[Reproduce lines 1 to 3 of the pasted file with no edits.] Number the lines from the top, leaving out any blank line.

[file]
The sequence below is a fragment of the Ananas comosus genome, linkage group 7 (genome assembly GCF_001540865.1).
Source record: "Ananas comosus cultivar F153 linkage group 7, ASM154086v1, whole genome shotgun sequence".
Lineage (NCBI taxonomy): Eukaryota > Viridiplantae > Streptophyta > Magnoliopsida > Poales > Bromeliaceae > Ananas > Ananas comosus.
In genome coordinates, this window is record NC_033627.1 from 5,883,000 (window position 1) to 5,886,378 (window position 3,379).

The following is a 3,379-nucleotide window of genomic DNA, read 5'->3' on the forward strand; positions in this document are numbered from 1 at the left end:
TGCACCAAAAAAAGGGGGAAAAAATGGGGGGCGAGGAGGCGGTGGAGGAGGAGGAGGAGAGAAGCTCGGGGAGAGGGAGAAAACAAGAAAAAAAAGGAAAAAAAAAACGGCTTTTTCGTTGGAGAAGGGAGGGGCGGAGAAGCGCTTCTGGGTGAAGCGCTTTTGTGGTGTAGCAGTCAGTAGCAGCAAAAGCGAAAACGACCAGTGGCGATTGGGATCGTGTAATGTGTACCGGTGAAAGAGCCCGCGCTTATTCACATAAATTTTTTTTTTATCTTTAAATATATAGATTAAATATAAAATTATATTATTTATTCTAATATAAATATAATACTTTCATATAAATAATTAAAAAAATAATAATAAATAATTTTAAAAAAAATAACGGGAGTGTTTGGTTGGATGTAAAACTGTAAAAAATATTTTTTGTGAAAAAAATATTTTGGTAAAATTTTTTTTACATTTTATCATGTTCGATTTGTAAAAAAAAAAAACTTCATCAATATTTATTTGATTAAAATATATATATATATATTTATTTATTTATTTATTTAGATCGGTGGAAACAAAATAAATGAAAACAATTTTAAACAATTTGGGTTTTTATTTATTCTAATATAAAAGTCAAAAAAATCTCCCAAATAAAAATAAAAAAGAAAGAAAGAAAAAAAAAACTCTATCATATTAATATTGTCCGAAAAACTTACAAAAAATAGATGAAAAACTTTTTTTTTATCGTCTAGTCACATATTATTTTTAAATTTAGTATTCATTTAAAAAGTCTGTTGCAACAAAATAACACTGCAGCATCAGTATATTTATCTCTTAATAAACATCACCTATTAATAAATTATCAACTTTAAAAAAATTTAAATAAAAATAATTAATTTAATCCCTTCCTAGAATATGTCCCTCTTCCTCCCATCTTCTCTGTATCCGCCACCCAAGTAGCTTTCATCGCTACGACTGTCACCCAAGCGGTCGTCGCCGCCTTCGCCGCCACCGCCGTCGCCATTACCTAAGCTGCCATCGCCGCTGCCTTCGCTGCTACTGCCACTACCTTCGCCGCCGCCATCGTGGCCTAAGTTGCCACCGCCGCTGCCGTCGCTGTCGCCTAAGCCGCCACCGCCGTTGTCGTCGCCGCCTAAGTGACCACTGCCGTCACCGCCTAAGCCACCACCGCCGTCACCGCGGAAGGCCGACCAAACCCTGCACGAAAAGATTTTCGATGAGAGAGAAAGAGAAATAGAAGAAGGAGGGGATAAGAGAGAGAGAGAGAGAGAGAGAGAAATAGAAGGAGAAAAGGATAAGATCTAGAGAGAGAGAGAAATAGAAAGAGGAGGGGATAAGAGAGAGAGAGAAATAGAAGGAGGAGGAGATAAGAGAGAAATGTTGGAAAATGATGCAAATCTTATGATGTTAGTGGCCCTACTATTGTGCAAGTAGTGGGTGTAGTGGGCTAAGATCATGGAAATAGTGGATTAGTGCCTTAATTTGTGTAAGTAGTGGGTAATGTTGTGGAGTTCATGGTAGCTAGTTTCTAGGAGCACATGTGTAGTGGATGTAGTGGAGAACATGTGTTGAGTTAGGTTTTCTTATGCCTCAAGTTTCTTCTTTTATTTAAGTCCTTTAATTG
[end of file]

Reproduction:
The sequence below is a fragment of the Ananas comosus genome, linkage group 7 (genome assembly GCF_001540865.1).
Source record: "Ananas comosus cultivar F153 linkage group 7, ASM154086v1, whole genome shotgun sequence".
Lineage (NCBI taxonomy): Eukaryota > Viridiplantae > Streptophyta > Magnoliopsida > Poales > Bromeliaceae > Ananas > Ananas comosus.